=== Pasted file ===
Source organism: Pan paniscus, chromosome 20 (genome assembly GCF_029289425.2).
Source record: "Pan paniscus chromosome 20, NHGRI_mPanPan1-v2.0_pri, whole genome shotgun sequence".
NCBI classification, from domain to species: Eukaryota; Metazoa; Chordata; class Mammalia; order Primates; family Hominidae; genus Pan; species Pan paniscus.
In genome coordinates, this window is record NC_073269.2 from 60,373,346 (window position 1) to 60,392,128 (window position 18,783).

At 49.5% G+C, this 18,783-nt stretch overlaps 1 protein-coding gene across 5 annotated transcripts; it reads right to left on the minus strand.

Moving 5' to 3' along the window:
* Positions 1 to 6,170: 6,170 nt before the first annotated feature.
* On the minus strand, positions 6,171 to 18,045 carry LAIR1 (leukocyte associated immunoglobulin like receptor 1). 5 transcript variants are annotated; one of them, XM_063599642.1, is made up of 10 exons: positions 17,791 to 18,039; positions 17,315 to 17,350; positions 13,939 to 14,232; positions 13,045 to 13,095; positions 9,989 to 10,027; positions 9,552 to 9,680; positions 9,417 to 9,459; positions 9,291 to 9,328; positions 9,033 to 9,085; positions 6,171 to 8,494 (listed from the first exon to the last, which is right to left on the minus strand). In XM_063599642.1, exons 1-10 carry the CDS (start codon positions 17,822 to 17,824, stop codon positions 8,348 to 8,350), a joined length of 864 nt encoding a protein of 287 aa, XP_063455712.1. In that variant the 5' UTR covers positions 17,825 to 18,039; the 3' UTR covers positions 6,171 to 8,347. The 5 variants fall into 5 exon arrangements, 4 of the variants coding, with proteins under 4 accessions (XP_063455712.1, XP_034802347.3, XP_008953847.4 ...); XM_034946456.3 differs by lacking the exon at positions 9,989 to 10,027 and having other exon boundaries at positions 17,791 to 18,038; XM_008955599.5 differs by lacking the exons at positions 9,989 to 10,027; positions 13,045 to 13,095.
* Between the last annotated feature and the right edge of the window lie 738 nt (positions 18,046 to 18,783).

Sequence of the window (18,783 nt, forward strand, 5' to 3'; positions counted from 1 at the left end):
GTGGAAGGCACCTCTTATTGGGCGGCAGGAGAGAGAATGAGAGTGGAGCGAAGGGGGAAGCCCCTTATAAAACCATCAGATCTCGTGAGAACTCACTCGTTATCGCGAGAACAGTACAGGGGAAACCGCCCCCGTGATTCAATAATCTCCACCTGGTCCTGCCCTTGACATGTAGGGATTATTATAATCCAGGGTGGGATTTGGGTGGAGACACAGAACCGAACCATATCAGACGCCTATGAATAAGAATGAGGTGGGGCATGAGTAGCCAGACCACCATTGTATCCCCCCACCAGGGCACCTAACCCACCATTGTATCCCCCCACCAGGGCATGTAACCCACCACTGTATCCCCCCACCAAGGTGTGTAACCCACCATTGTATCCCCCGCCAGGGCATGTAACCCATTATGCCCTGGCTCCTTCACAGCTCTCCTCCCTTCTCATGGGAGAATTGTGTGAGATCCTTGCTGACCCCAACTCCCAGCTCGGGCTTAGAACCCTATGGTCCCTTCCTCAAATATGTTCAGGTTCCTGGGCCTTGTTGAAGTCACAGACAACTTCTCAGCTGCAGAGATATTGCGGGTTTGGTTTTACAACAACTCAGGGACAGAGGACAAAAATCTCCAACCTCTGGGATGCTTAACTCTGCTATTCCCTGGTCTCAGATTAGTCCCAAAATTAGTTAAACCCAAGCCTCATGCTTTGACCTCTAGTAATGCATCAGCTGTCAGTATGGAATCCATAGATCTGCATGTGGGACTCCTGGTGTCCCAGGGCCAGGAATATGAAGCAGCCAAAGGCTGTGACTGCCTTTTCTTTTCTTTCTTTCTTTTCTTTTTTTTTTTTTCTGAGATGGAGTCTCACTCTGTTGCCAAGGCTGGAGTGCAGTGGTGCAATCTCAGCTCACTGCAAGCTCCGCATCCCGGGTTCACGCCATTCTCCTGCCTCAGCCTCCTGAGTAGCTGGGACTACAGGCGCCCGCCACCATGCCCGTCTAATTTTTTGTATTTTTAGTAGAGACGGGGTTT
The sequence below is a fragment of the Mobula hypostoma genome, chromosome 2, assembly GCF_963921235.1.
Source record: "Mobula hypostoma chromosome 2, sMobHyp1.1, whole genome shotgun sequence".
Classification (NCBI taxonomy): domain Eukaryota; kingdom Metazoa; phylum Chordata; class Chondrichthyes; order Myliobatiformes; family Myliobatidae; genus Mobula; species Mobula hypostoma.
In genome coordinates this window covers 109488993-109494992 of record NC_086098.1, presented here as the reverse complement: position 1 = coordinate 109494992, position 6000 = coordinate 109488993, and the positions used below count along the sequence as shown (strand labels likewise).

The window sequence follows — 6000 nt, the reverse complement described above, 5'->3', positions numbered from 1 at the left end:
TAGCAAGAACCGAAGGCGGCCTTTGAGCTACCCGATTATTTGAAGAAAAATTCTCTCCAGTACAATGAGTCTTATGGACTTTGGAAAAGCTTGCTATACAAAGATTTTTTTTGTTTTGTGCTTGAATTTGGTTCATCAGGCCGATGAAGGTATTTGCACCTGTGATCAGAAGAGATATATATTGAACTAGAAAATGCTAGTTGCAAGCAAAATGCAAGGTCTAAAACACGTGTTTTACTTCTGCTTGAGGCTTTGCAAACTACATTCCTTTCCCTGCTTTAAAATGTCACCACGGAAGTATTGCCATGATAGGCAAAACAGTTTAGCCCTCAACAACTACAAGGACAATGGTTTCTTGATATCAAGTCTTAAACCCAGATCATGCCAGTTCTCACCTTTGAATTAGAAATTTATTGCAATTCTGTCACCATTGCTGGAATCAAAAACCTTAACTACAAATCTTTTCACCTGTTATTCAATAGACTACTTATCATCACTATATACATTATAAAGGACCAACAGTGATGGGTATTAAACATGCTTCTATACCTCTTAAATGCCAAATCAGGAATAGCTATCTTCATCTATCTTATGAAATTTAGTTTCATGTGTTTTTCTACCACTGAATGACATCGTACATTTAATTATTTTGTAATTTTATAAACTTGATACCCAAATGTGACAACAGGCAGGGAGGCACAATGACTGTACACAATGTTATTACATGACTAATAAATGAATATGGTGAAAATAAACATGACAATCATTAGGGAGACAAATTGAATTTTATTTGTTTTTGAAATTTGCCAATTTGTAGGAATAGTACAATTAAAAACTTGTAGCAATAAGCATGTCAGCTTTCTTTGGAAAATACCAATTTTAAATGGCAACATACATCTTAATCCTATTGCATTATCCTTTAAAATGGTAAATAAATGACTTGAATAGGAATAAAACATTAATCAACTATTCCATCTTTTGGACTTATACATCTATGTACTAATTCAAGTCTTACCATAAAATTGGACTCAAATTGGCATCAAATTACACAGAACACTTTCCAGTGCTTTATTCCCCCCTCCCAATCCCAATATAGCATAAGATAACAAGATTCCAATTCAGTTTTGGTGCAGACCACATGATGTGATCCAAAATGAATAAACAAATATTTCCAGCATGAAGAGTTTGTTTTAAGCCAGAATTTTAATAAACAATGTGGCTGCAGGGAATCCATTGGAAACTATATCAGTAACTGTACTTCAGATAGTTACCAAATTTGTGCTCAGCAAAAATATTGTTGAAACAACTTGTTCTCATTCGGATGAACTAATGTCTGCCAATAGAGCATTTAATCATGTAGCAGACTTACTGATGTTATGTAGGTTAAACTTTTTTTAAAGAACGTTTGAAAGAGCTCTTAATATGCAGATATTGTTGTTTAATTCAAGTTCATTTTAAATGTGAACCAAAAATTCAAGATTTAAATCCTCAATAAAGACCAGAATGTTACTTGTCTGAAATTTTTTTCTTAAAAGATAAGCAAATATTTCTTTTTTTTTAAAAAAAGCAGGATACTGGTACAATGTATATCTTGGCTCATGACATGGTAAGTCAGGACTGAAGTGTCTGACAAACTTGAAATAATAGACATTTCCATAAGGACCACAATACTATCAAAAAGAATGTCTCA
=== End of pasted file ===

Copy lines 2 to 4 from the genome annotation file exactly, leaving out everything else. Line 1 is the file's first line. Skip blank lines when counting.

Source record: "Pan paniscus chromosome 20, NHGRI_mPanPan1-v2.0_pri, whole genome shotgun sequence".
NCBI classification, from domain to species: Eukaryota; Metazoa; Chordata; class Mammalia; order Primates; family Hominidae; genus Pan; species Pan paniscus.
In genome coordinates, this window is record NC_073269.2 from 60,373,346 (window position 1) to 60,392,128 (window position 18,783).